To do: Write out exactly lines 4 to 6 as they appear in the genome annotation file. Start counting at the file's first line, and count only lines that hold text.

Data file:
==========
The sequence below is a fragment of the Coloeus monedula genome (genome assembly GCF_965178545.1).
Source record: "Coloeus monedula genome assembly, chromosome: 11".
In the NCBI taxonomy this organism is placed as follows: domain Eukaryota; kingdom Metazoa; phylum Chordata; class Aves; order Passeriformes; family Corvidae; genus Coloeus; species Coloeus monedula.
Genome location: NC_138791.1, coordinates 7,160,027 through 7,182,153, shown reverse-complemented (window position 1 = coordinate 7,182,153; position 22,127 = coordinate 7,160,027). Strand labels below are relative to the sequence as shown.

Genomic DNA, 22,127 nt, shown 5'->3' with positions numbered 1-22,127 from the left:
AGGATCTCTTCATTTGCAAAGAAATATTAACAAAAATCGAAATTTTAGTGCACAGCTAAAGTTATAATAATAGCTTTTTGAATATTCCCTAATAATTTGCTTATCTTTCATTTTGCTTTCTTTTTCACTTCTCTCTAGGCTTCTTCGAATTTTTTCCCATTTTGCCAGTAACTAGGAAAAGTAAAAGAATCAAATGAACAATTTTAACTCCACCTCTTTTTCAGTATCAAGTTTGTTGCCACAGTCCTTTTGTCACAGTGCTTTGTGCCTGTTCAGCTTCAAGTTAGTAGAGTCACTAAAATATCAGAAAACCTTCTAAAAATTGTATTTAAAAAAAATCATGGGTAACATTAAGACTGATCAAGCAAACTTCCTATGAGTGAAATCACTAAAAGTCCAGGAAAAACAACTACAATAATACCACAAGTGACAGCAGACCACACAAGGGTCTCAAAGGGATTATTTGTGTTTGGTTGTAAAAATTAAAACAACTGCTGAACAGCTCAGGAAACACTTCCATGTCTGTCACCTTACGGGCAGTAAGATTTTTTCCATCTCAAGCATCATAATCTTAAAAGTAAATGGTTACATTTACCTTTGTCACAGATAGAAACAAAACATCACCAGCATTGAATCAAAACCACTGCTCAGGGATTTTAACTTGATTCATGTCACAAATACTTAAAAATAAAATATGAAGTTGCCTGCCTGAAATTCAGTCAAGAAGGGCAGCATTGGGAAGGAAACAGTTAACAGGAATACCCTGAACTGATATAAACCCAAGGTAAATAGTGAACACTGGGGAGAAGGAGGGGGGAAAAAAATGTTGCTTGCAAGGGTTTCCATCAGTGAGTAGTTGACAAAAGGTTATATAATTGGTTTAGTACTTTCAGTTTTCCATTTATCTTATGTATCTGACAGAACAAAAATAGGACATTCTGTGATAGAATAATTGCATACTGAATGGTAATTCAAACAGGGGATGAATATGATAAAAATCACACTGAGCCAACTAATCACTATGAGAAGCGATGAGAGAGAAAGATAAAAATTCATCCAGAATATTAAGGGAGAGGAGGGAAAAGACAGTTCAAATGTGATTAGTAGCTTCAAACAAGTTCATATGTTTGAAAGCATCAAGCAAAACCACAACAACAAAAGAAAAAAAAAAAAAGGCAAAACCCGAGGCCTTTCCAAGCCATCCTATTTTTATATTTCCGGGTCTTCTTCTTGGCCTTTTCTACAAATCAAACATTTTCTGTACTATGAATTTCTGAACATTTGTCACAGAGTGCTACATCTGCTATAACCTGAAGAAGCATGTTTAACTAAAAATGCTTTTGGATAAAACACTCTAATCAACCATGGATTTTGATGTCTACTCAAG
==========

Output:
Genome location: NC_138791.1, coordinates 7,160,027 through 7,182,153, shown reverse-complemented (window position 1 = coordinate 7,182,153; position 22,127 = coordinate 7,160,027). Strand labels below are relative to the sequence as shown.

Genomic DNA, 22,127 nt, shown 5'->3' with positions numbered 1-22,127 from the left:
AGGATCTCTTCATTTGCAAAGAAATATTAACAAAAATCGAAATTTTAGTGCACAGCTAAAGTTATAATAATAGCTTTTTGAATATTCCCTAATAATTTGCTTATCTTTCATTTTGCTTTCTTTTTCACTTCTCTCTAGGCTTCTTCGAATTTTTTCCCATTTTGCCAGTAACTAGGAAAAGTAAAAGAATCAAATGAACAATTTTAACTCCACCTCTTTTTCAGTATCAAGTTTGTTGCCACAGTCCTTTTGTCACAGTGCTTTGTGCCTGTTCAGCTTCAAGTTAGTAGAGTCACTAAAATATCAGAAAACCTTCTAAAAATTGTATTTAAAAAAAATCATGGGTAACATTAAGACTGATCAAGCAAACTTCCTATGAGTGAAATCACTAAAAGTCCAGGAAAAACAACTACAATAATACCACAAGTGACAGCAGACCACACAAGGGTCTCAAAGGGATTATTTGTGTTTGGTTGTAAAAATTAAAACAACTGCTGAACAGCTCAGGAAACACTTCCATGTCTGTCACCTTACGGGCAGTAAGATTTTTTCCATCTCAAGCATCATAATCTTAAAAGTAAATGGTTACATTTACCTTTGTCACAGATAGAAACAAAACATCACCAGCATTGAATCAAAACCACTGCTCAGGGATTTTAACTTGATTCATGTCACAAATACTTAAAAATAAAATATGAAGTTGCCTGCCTGAAATTCAGTCAAGAAGGGCAGCATTGGGAAGGAAACAGTTAACAGGAATACCCTGAACTGATATAAACCCAAGGTAAATAGTGAACACTGGGGAGAAGGAGGGGGGAAAAAAATGTTGCTTGCAAGGGTTTCCATCAGTGAGTAGTTGACAAAAGGTTATATAATTGGTTTAGTACTTTCAGTTTTCCATTTATCTTATGTATCTGACAGAACAAAAATAGGACATTCTGTGATAGAATAATTGCATACTGAATGGTAATTCAAACAGGGGATGAATATGATAAAAATCACACTGAGCCAACTAATCACTATGAGAAGCGATGAGAGAGAAAGATAAAAATTCATCCAGAATATTAAGGGAGAGGAGGGAAAAGACAGTTCAAATGTGATTAGTAGCTTCAAACAAGTTCATATGTTTGAAAGCATCAAGCAAAACCACAACAACAAAAGAAAAAAAAAAAAAGGCAAAACCCGAGGCCTTTCCAAGCCATCCTATTTTTATATTTCCGGGTCTTCTTCTTGGCCTTTTCTACAAATCAAACATTTTCTGTACTATGAATTTCTGAACATTTGTCACAGAGTGCTACATCTGCTATAACCTGAAGAAGCATGTTTAACTAAAAATGCTTTTGGATAAAACACTCTAATCAACCATGGATTTTGATGTCTACTCAAG